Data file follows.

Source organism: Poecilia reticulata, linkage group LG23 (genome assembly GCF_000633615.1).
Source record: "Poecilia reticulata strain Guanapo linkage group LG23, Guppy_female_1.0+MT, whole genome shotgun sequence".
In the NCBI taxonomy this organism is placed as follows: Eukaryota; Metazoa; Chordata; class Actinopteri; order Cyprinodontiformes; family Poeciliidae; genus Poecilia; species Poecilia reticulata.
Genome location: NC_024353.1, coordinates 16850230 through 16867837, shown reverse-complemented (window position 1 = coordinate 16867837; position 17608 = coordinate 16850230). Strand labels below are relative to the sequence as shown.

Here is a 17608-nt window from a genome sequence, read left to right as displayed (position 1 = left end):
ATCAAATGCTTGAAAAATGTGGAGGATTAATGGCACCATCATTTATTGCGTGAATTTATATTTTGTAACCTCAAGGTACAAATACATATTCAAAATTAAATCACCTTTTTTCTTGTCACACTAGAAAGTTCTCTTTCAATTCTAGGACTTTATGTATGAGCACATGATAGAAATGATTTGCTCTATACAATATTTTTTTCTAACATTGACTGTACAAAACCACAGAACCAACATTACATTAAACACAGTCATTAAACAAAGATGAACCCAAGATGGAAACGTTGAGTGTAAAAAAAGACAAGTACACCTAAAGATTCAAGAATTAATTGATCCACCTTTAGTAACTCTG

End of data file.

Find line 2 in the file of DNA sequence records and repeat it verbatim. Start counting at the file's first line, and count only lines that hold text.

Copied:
Source record: "Poecilia reticulata strain Guanapo linkage group LG23, Guppy_female_1.0+MT, whole genome shotgun sequence".